At The Movies: Elizabeth: A Portrait In Part(s) is a playful salute to the Queen

The film is a Platinum Jubilee documentary on Britain's Queen Elizabeth, assembled from archival footage. PHOTO: SHAW ORGANISATION

Elizabeth: A Portrait In Part(s) (PG13)

90 minutes, opens on June 2

4 stars

The story: The final film by British director Roger Michell (Notting Hill, 1996) before his sudden death in September 2021 is a Platinum Jubilee documentary on Britain's Queen Elizabeth, assembled from archival footage.

Three reasons to watch this film:

1. For the devoted monarchists

So, you have seen every royal biopic. And while it does span the Queen's life from the 1930s to the present through the highs and lows, Elizabeth: A Portrait In Part(s) wittily scrambles the chronology into 16 themed chapters such as Heavy Is The Head and Horribilis.

It is a prismatic portrait that catches the subject as her private self.

2. For the republicans

There is no narration, no fawning interview, though nothing critical is said either.

The images accompanied by period pop tunes simply roll along with much to amuse. Dislike Her Majesty? How about a surrogate, Olivia Colman, in clips from Netflix drama The Crown (2016 to present)? Added to the montage are snippets of the painting Mona Lisa, music phenomenon The Beatles and even Singapore's founding prime minister Lee Kuan Yew.

3. For everybody else

This playful retrospective is ultimately a fond thank-you for the steadfast service of "the longest-reigning British monarch and longest-serving female head of state in history". There may never be another like her.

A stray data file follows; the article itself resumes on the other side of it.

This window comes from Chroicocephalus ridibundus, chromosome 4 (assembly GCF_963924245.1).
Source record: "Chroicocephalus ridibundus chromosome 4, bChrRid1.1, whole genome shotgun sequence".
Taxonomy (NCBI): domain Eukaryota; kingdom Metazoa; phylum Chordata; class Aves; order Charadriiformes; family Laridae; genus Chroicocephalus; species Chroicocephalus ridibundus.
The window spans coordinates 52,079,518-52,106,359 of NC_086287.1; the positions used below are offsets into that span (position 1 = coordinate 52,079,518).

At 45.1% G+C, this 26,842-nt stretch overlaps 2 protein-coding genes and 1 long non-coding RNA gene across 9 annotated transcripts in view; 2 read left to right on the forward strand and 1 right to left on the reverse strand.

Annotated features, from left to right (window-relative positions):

Apollo 10½: A Space Age Childhood (PG13)

Still from the film Apollo 10 1/2: A Space Age Childhood. PHOTO: NETFLIX

98 minutes, Netflix

4 stars

The story: In the summer of 1969, days before the Apollo 11 launch, a Texas schoolboy is recruited by the United States' National Aeronautics and Space Administration (Nasa) for a secret test-run mission. Apologies to Neil Armstrong, but a nine-year-old was the first person on the moon.

Three reasons to watch this film:

1. Richard Linklater's own Boyhood (2014)

The funny, whimsical Apollo 10½: A Space Age Childhood is this award-winning writer-director's memoir. It is a live-action animation in the style of his Waking Life (2001).

2. A nostalgic trip

Linklater has distilled an epochal historical moment through intimate memory to recreate the late 1960s Houston suburbs where he grew up in, in the shadow of the Nasa control centre.

The Monkees, Pink Floyd, hippies, drive-in movies, transistor radios, bowling alleys - the time capsule is a vivid scrapbook of pop-cultural ephemera plus family life and the neighbours too.

3. What a feeling

Jack Black from Linklater's School Of Rock (2003) is the narrator. But there is not much of a story. This loving and absolutely lovely ode to childhood innocence is one long coming-of-age during the Space Age, about how it was like to be young and free and brimming with optimism.

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